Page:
This example will use 2 ESP32s each with one PUBLISH ( send) and one SUBSCRIBE (read ) via

You can add a lot of power and complexity with all the ESP32 capabilities, but that can overwhelm the IoT server limits.

To prove the point simply, we will limit each ESP32 to 1 input SUBSCRIBE and 1 output PUBLISH.


ESP8266 Automated M2M with IFTTT


Machine to machine communication with 2 ESP8266 WIFIs to the cloud.

Now we will add to the simple Basic example of a switch input client to an LED display client.

ESP8266 Button > IFTTT > Adafruit IO >ESP8266 LED

The ESP8266 Button will wait and read a button toggle state change and then send a changed value to IFTTT.

The IFTTT event will send the change to the Adafruit IO.

The Adafruit IO will then send the change to the ESP8266 LED.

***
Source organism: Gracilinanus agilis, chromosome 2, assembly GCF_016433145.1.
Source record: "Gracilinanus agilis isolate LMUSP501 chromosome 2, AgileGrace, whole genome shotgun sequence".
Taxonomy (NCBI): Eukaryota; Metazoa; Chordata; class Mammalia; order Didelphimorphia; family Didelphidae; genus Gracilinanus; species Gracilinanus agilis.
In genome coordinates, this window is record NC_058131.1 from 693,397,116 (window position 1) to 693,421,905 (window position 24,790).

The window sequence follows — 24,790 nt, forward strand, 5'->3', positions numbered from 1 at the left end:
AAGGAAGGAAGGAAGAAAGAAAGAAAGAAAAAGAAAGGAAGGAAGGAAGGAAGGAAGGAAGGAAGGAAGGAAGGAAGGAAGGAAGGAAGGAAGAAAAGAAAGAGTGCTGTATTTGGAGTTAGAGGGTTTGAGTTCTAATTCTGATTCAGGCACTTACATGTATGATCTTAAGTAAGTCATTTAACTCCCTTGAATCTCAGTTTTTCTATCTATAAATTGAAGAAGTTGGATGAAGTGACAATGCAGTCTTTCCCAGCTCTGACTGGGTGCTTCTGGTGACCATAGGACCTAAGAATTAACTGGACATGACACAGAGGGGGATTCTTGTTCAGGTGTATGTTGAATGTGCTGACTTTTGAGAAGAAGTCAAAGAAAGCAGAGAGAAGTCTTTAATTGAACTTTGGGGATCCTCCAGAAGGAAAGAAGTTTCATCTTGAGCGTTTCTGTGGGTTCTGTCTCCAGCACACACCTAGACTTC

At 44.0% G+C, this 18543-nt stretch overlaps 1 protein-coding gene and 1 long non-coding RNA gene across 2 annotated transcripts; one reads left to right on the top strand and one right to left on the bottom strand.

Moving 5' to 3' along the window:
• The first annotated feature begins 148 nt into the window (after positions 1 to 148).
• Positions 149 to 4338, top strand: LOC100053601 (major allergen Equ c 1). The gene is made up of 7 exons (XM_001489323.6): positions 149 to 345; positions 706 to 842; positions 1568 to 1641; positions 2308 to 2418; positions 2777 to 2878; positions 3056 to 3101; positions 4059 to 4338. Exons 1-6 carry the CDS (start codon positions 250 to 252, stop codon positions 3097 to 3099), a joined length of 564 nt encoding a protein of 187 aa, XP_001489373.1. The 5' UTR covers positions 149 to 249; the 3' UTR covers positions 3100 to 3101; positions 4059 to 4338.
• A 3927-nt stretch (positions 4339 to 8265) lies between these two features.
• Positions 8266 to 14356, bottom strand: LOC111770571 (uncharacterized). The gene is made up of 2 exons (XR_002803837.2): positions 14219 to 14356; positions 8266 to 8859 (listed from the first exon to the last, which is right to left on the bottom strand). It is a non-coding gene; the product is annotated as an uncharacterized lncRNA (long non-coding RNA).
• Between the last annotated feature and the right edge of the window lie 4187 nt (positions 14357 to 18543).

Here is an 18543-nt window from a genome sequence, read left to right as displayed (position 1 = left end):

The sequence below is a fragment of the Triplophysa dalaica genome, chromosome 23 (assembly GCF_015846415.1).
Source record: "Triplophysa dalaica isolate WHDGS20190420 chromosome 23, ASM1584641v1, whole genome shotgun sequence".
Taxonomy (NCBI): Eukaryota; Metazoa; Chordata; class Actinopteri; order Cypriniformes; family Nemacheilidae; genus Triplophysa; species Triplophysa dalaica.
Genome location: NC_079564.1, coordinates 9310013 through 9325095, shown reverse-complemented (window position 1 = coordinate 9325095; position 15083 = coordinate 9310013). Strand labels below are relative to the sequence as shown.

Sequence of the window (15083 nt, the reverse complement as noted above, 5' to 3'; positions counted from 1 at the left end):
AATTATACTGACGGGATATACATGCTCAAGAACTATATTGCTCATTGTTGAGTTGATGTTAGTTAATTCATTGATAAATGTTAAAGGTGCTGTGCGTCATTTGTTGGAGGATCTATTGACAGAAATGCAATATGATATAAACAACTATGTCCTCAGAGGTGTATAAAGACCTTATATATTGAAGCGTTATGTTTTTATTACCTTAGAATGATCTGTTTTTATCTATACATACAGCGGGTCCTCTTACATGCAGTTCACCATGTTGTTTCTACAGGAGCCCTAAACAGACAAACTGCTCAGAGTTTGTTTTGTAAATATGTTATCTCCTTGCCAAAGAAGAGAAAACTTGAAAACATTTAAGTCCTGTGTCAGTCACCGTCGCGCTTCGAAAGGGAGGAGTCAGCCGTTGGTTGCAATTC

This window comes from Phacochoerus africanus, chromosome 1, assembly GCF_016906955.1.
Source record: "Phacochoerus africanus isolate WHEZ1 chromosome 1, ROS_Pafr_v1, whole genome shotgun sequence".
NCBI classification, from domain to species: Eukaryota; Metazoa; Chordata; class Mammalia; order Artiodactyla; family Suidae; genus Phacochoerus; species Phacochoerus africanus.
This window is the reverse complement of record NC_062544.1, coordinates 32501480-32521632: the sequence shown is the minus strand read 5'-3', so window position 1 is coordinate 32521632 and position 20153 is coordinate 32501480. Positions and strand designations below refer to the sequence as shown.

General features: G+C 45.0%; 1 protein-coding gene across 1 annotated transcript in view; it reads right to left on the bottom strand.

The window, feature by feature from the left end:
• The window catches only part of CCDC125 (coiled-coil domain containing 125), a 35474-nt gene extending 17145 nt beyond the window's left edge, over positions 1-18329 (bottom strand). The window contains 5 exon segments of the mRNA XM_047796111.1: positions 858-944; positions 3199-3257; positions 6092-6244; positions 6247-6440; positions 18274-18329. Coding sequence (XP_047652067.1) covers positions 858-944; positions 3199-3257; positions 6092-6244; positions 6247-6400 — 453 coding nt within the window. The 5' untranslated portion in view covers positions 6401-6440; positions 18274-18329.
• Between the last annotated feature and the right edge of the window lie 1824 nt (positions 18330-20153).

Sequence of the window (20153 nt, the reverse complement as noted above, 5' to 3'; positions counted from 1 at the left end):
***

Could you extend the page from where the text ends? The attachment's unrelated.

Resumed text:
The ESP8266 LED will then change the LED status.

First you need to get an Adafruit account and copy the AIO key

Create the FEED ( needed for IFTTT ) and Dashboard with Blocks.

( Free Plan per account 30 data points per minute, 30 days of data storage, 10 feeds, & 5 dashboards )

Then create a free IFTTT account.

Create an IFTTT Webhook event to send to Adafruit.

Create the Adafruit Dashboard , Feed , & Block ( Toggle Button or Gauge ).

Modify the included programs with your wifi and cloud account information and upload to each ESP.

You can use the Arduino IDE after you make the needed changes as explained in :

The ESP8266 Button is wired with a toggle switch to D4 input pin GPIO2 and a 1K to 10K resistor to ground.